Cable 05MANILA2359 tackles the scandal that links the husband and son of President Arroyo to illegal gambling, or jueteng.
The memo, dated May 23, 2005, said all that it would take then to oust Arroyo from power then "is for one credible witness -- like Governor Chavit Singsong [sic] in the Estrada case -- to go public."
"However, there is little enthusiasm for a new impeachment process that could constitutionally bump up Vice President Noli De Castro as President, despite a fairly widespread belief in elite circles that the Arroyos are indeed directly linked to jueteng payoffs," it added.
"The likelihood either of stamping out or legalizing jueteng remains low; too many powerful people benefit," said the embassy cable.
The Philippines would be a boiling cauldron of poverty and social unrest if it were not for the millions of Filipinos heading overseas to work in higher-paying jobs, according to another US embassy cable published by WikiLeaks.
Cable 05MANILA1808, titled "The 'Masa' as a Political Force," said social unrest in the country had yet to reach its tipping point.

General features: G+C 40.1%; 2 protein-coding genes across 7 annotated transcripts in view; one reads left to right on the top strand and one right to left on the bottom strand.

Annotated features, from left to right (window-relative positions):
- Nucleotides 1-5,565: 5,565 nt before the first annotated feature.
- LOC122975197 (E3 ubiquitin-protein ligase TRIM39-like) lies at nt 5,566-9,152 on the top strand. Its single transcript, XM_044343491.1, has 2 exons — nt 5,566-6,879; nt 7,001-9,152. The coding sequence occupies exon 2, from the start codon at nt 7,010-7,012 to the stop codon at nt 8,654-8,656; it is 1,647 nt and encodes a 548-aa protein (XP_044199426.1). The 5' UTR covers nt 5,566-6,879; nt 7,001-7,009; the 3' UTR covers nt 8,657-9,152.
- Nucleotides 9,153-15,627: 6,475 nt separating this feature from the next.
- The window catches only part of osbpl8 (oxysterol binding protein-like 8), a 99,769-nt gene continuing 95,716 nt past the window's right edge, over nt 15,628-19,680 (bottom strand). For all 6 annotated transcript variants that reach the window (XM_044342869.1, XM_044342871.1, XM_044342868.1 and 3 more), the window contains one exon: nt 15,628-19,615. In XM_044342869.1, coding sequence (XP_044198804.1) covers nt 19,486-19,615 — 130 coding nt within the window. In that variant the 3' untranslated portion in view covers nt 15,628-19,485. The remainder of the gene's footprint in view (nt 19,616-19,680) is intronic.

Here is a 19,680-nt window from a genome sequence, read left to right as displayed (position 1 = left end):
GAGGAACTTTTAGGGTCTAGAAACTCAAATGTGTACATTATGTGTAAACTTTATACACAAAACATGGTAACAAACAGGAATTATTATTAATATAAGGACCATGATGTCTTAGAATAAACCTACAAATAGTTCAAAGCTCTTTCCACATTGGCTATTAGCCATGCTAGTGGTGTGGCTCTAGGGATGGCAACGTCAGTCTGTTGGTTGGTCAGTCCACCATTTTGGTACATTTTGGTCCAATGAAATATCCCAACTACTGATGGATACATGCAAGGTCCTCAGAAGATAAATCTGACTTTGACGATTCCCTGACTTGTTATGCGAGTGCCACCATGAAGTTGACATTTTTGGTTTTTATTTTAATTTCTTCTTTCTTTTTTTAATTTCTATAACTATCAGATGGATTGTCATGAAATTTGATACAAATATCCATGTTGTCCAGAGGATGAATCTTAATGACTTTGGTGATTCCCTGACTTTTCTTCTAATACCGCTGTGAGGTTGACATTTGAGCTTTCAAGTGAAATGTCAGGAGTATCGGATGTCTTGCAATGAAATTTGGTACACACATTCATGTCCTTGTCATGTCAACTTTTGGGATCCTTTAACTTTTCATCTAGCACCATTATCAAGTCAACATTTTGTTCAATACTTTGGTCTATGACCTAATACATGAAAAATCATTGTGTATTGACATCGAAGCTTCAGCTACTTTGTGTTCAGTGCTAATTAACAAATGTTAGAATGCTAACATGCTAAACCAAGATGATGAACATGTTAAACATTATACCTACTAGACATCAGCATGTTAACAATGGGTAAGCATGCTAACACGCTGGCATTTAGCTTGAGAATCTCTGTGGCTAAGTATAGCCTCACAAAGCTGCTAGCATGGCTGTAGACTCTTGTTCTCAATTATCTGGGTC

"The export of OFWs provides an enormous political-economic safety valve for the Philippines; not only by providing needed hard currency for the domestic economy, but also by exporting large numbers of ambitious individuals from the 'masa' who might otherwise combine to force acute social-economic issues such as persistent poverty and unemployment to the political front burner and to take a pre-dominant political role against the entrenched elite," it explained.
Cebu residents may have allowed death squads to go on killing sprees in the city in the mid-2000s as a means to combat crime, a US embassy cable said.
Cable 05MANILA1774 titled "Latest Vigilante Killings in Cebu - No End in Sight" said summary executions of suspected criminals by "death squads" in Cebu rose by an alarming rate from December 2004 to the time of the cable's creation on April 18, 2005.
The embassy memo, sent by then US Ambassador Francis Ricciardone Jr., said suspected vigilantes killed at least 41 people in a 4-month period alone.
"Civil society groups have condemned the extrajudicial killings, but much of the public appears willing to tolerate them as an expedient means of combating crime," the cable said.
[Map of Cebu City via Mike Gonzalez (TheCoffee), Creative Commons)